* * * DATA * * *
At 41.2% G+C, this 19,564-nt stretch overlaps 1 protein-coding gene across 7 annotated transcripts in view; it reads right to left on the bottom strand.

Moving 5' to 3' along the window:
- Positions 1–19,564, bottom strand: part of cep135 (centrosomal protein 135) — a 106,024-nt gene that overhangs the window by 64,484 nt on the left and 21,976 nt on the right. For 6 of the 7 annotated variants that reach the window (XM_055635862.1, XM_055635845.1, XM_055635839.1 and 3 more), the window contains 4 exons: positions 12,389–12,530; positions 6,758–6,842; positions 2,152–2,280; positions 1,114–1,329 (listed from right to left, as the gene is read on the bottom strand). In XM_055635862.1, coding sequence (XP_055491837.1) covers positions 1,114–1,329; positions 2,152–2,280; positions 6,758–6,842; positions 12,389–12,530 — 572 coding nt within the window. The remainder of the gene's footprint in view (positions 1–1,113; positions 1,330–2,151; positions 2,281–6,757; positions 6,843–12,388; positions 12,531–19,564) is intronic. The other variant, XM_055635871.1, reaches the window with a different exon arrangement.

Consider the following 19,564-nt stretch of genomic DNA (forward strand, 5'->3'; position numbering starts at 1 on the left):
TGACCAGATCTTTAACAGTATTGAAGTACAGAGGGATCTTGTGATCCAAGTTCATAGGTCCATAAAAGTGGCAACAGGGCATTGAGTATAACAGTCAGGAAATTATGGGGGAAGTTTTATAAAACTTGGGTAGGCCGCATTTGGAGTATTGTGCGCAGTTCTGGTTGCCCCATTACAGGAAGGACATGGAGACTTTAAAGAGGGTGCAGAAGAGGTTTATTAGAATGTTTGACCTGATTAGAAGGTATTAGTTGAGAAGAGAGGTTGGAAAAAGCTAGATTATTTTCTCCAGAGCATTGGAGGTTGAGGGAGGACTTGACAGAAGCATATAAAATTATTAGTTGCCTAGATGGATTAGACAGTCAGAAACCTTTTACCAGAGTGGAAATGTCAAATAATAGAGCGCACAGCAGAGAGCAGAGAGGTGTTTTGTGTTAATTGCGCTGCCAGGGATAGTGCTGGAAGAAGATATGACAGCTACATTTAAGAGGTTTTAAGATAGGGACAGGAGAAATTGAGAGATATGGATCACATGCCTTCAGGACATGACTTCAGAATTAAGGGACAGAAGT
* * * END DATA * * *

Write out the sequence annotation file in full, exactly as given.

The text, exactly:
At 41.2% G+C, this 19,564-nt stretch overlaps 1 protein-coding gene across 7 annotated transcripts in view; it reads right to left on the bottom strand.

Moving 5' to 3' along the window:
- Positions 1–19,564, bottom strand: part of cep135 (centrosomal protein 135) — a 106,024-nt gene that overhangs the window by 64,484 nt on the left and 21,976 nt on the right. For 6 of the 7 annotated variants that reach the window (XM_055635862.1, XM_055635845.1, XM_055635839.1 and 3 more), the window contains 4 exons: positions 12,389–12,530; positions 6,758–6,842; positions 2,152–2,280; positions 1,114–1,329 (listed from right to left, as the gene is read on the bottom strand). In XM_055635862.1, coding sequence (XP_055491837.1) covers positions 1,114–1,329; positions 2,152–2,280; positions 6,758–6,842; positions 12,389–12,530 — 572 coding nt within the window. The remainder of the gene's footprint in view (positions 1–1,113; positions 1,330–2,151; positions 2,281–6,757; positions 6,843–12,388; positions 12,531–19,564) is intronic. The other variant, XM_055635871.1, reaches the window with a different exon arrangement.

Consider the following 19,564-nt stretch of genomic DNA (forward strand, 5'->3'; position numbering starts at 1 on the left):
TGACCAGATCTTTAACAGTATTGAAGTACAGAGGGATCTTGTGATCCAAGTTCATAGGTCCATAAAAGTGGCAACAGGGCATTGAGTATAACAGTCAGGAAATTATGGGGGAAGTTTTATAAAACTTGGGTAGGCCGCATTTGGAGTATTGTGCGCAGTTCTGGTTGCCCCATTACAGGAAGGACATGGAGACTTTAAAGAGGGTGCAGAAGAGGTTTATTAGAATGTTTGACCTGATTAGAAGGTATTAGTTGAGAAGAGAGGTTGGAAAAAGCTAGATTATTTTCTCCAGAGCATTGGAGGTTGAGGGAGGACTTGACAGAAGCATATAAAATTATTAGTTGCCTAGATGGATTAGACAGTCAGAAACCTTTTACCAGAGTGGAAATGTCAAATAATAGAGCGCACAGCAGAGAGCAGAGAGGTGTTTTGTGTTAATTGCGCTGCCAGGGATAGTGCTGGAAGAAGATATGACAGCTACATTTAAGAGGTTTTAAGATAGGGACAGGAGAAATTGAGAGATATGGATCACATGCCTTCAGGACATGACTTCAGAATTAAGGGACAGAAGT